The collection adapts Greek myths in a convention of short bedtime stories, seen here as a tale with a moral rather than a myth with its complexity and details. From the very beginning, the author introduces some basic elements of Greek antiquity. Any new, different, difficult terms or issues are explained in the footnotes (for example, what does a laurel wreath mean, who is a hero, what does a lyre look like?). The collection presents: the myth of Perseus, Apollo and the Muses, Persephone’s abduction, Daedalus and Icarus, Midas, the Sphinx’ riddle, the Augean stables, the judgement of Paris, and Odysseus’ journey.

The convention of simplifying well known myths to adjust their content for younger children includes removing any violent elements. If some remain (like Medusa’s slaying or Icarus’ fall), they are just mentioned and not described in detail. The author slightly modifies some myths to avoid drastic details or to soften the situation. Thus, Hades understands Persephone’s homesickness and has remorse after abducting her; consequently, he proposes to let her stay at home for some time during the year. Also, the character of the Minotaur is shown to be less vile. He is said to be a bizarre creature with an annoying habit of making noise at night. The creature does not devour humans, thus, Minos, in the convention of a folktale, promises the hand of his daughter, the princess, to anyone who can silence the creature. Theseus comes, tempted by the reward, and is given a thread, comes back and marries the princess – the information that he slew the Minotaur is not provided as it was not intended to be his quest. The Oedipus myth is simplified as well – the hero comes to free Thebes from the Sphinx, solves the riddle and becomes king – which glosses over all of the difficult elements of the story. Similarly, Heracles does the job for Augeas for the price of 1/5 of his horses, is given his payment and goes away without any indication that Augeas’ reluctance to pay cost him his life.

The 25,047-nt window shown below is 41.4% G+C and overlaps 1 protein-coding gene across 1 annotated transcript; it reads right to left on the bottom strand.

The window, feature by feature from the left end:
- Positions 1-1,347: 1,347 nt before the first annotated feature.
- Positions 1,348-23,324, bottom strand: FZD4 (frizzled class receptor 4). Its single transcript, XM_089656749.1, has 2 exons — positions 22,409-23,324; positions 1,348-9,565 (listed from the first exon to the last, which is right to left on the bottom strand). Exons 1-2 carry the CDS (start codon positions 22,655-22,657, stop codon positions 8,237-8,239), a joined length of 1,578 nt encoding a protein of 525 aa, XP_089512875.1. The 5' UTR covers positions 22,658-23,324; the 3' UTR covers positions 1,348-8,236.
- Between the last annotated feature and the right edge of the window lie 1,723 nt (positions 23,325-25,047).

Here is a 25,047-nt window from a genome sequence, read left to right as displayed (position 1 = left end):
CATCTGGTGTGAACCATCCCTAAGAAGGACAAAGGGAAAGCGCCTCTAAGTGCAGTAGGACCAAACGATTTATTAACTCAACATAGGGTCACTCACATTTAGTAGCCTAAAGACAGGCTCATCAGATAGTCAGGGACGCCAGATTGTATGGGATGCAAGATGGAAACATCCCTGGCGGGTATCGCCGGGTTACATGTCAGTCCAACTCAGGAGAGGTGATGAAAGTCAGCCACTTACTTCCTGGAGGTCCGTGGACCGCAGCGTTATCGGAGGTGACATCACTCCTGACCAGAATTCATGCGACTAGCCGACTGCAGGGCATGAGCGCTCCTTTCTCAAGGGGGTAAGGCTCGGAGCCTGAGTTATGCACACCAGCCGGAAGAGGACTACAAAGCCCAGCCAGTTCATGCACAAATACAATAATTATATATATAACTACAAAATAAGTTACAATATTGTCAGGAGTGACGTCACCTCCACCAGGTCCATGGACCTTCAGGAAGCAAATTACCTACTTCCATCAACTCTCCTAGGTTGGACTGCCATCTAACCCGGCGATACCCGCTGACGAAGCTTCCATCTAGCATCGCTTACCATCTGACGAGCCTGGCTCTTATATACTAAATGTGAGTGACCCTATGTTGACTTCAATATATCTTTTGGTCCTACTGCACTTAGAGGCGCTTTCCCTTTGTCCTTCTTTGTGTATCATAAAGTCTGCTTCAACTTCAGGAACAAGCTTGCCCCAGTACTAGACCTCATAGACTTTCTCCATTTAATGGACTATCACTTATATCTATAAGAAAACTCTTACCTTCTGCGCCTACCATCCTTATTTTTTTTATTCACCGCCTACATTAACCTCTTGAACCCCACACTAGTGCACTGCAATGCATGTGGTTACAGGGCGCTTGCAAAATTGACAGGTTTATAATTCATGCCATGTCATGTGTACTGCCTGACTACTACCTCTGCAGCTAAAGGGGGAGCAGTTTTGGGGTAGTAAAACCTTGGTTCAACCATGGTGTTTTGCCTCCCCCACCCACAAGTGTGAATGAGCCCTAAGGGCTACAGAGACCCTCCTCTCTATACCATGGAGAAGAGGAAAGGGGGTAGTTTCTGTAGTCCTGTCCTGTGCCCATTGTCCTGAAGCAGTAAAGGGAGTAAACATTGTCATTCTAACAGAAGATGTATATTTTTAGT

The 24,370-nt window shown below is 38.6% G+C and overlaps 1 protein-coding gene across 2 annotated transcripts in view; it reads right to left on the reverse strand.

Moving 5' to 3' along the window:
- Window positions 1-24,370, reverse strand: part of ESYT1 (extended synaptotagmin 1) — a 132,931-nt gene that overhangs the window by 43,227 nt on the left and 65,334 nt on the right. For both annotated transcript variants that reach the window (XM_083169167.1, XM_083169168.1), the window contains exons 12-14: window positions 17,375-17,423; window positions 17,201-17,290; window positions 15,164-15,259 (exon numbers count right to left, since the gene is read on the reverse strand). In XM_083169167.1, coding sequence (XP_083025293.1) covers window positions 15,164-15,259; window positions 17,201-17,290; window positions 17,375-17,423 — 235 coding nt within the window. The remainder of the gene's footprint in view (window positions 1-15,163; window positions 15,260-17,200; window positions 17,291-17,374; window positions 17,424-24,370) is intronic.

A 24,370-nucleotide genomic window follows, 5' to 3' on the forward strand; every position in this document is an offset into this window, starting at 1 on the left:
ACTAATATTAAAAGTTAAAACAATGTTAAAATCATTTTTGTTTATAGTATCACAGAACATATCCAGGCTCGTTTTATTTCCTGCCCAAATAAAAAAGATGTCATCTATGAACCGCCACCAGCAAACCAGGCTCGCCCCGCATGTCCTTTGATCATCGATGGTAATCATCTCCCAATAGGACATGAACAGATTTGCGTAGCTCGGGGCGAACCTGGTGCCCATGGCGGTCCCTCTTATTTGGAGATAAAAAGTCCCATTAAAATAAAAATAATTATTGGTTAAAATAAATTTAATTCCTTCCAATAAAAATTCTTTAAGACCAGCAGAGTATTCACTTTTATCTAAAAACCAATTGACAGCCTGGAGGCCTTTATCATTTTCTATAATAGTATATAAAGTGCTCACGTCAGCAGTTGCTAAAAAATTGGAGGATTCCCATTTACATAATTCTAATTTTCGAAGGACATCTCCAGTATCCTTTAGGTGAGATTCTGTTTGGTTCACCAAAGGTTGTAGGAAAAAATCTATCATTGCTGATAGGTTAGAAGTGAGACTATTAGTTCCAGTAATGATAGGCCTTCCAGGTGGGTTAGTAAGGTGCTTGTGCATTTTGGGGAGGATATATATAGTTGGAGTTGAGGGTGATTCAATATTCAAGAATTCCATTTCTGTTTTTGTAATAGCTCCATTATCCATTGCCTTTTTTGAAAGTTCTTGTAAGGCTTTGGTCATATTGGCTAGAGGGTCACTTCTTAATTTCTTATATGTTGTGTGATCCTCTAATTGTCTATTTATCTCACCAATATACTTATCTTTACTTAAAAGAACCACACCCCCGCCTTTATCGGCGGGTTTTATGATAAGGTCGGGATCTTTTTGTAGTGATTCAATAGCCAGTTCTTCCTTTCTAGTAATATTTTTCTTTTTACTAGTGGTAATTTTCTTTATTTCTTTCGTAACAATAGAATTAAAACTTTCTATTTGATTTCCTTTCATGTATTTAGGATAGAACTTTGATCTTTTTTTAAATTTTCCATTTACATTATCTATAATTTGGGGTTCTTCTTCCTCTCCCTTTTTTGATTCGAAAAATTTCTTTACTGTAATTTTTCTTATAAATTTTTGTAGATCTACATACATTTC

The only human characters who are described as dying are Icarus and Paris. Icarus’ death is presented as a result of his disobedience, which is highlighted by a moral advising children that they should always listen to their parents or later regret their disobedience. Paris’ death is barely mentioned along with the other victims of the Trojan war who did not return home, a euphemism suggesting he could just as well be missing.

Unconventional, against the background of other myths, the story of Odysseus’ journey and his seven chosen adventures are written in verse. The author does not use the previously followed template of 2-page-long stories but tries to stylize his narration like an epic. He does not write in hexameter verses as Homer did but rather patterns the poem on a rhymed 11-syllabes-long verse. 

What adds to the educational value of the book are the inside covers. The front inside cover contains the map of ancient Greece with the main locations of the action marked: Olympus, Troy, Thebes, Athens, Alphaeus river, Icaria and Crete. The back inside cover shows a board game Following Odysseus, which facilitates memorization of places and characters visited by Odysseus.

Further Reading

Jubileusz 10-lecia Liceum Ogólnokształcącego w Piekarach, misjonarze.org (accessed: March 27, 2013, link expired). 

Mohort-Kopaczyński, Wojciech; Wikarjakówna, Teodozja, Disce Latine 1. Podręcznik do języka łacińskiego dla szkół średnich. Kurs podstawowy, Warsaw-Poznań: Wydawnictwo Naukowe PWN, 1996. 

Mohort-Kopaczyński, Wojciech; Wikarjakówna, Teodozja, Disce Latine 1. Podręcznik do języka łacińskiego dla szkół średnich Kurs poszerzony, Warsaw: Wydawnictwo Szkolne PWN, 1998.